University leaders say mix of online and in-person learning is the way forward after Covid-19
Senior officials from Africa’s top universities have said that blended learning—making use of a mixture of online and in-person teaching—will probably be the norm for African universities after the Covid-19 pandemic.
The remarks were made during a virtual seminar on 12 May on the future of African higher education. Speakers included Adam Habib, the vice-chancellor of the University of the Witwatersrand in South Africa, William Bazeyo, deputy vice-chancellor for finance and administration at Uganda’s Makerere University, and Aziza Ellozy, the academic provost for transformative learning and teaching at the American University in Cairo, Egypt.
All three agreed that blended learning will emerge as the standard for African universities in years to come. Habib said that while Covid-19 has accelerated plans for online learning in South Africa, the country’s universities were caught on the back foot by the “very immediate and very dramatic” response of the South African government to the disease.
The country’s tight lockdown, only weeks after detection of its first case, “effectively required us to evacuate campuses,” Habib said. This resulted in a standstill of teaching and research unrelated to Covid-19. With no university capable of full online learning, they have employed “emergency remote learning” to try to salvage the academic year, he said.
Given that universities will likely have to live with the coronavirus for two to three years, Habib foresees a future where teaching moves online, while certain activities like research and postgraduate training remain on campus.
Makerere’s Bazeyo agreed with Habib that blended learning was the best way forward for African universities. The country’s lockdown had happened suddenly, with little preparedness in the university for online learning. There are efforts to change this, but he suggested that online teaching should exclude science and medical training.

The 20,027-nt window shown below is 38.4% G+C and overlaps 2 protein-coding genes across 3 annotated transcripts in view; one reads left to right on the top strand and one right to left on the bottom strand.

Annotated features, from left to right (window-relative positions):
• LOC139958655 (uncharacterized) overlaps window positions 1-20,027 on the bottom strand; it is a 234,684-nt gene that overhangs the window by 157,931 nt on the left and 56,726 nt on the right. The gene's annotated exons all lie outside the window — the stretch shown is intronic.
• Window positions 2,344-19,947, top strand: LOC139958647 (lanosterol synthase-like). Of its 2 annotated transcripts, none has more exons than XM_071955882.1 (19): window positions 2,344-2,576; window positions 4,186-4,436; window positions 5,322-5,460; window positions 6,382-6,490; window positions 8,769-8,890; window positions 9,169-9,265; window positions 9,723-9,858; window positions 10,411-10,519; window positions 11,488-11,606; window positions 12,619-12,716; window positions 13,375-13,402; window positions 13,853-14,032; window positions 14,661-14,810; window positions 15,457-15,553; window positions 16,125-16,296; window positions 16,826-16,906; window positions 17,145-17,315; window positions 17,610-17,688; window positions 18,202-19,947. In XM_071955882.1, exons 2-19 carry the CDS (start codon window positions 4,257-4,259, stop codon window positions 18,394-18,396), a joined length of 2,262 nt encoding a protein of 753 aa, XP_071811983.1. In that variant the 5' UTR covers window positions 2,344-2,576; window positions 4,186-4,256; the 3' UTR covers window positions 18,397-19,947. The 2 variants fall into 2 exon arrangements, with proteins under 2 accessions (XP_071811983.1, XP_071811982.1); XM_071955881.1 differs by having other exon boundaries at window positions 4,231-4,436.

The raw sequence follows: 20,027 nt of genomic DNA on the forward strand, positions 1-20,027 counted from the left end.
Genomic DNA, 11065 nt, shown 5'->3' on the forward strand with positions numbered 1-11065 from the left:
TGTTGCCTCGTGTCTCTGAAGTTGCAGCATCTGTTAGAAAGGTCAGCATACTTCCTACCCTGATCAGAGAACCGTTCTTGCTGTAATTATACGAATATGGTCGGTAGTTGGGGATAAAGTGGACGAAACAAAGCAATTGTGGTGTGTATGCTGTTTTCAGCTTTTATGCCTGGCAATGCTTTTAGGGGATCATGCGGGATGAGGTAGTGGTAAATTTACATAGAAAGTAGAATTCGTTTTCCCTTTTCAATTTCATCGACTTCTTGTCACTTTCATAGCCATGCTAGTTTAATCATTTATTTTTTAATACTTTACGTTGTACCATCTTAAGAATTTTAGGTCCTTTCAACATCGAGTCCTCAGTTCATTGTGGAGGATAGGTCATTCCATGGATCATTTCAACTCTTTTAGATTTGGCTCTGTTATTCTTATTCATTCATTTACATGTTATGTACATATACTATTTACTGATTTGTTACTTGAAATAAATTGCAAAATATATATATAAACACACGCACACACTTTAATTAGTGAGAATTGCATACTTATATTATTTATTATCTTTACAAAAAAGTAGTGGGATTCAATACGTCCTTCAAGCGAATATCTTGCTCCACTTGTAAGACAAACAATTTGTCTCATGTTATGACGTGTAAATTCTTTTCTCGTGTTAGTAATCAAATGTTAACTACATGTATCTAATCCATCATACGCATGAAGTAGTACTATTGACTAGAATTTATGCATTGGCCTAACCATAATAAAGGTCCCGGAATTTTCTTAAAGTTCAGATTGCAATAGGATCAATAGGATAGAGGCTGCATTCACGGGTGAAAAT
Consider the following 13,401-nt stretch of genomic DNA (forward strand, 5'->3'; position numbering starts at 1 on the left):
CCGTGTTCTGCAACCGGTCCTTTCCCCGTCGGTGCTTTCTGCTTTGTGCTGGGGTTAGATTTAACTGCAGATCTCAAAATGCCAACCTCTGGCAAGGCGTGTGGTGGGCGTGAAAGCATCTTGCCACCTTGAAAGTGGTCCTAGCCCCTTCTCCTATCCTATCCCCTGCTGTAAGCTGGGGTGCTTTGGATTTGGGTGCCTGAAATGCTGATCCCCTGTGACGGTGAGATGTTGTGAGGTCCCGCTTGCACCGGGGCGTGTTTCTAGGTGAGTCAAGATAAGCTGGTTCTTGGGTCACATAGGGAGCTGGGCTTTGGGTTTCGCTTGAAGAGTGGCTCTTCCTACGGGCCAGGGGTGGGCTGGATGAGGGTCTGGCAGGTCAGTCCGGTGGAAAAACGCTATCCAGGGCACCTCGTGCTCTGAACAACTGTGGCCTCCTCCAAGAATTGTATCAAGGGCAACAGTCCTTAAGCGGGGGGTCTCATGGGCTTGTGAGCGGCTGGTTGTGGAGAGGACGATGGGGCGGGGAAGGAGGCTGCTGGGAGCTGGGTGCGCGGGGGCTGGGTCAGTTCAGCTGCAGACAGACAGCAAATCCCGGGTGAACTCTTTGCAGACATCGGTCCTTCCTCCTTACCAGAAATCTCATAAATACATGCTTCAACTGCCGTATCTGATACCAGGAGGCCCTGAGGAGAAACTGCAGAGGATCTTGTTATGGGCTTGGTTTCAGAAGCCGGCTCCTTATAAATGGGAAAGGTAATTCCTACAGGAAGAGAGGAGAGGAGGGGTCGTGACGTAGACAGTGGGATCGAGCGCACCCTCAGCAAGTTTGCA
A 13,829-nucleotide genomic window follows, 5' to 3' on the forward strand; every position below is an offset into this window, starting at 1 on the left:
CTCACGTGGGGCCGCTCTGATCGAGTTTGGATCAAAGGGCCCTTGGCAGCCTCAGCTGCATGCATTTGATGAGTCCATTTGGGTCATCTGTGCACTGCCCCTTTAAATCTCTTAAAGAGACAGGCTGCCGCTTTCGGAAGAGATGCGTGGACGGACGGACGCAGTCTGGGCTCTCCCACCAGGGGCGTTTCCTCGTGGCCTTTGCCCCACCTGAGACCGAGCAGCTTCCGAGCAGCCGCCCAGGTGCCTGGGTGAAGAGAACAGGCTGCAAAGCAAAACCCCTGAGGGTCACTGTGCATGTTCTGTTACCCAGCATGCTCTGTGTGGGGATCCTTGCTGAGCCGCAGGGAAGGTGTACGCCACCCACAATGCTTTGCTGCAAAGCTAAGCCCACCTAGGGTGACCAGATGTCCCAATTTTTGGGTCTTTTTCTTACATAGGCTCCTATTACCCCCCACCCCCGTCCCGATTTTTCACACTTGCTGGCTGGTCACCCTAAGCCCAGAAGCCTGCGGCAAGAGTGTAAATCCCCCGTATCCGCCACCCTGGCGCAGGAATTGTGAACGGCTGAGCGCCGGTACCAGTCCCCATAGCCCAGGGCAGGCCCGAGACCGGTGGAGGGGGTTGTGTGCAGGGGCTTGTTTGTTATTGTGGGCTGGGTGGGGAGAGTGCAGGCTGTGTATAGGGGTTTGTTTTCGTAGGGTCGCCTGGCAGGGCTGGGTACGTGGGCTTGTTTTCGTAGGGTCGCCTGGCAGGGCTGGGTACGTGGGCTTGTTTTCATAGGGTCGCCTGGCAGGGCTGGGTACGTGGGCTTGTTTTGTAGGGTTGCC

Ellozy said that the situation in Egypt differed because the country went into lockdown quite late. The institution has had to resort to distance learning in the past, notably during the Middle East Respiratory Syndrome outbreak caused by another coronavirus, and the turmoil of the Arab Spring. Yet the university had always returned to its “old ways” once these crises subsided. So many faculty at her university were not prepared when the lockdown hit, she said.
Online teaching has brought challenges to students over quality and their inability to interact with lecturers, she added, while faculty complained of increased workloads. Nevertheless, she thinks this time the changes are more likely to stick. She also punted blended learning as the likely future teaching model in Egypt.
The next months and years could change the faces of universities forever, said Habib. “For many years we were building huge lecture rooms. There are questions if we should continue to do this. We’ll never go back to what was normal before.”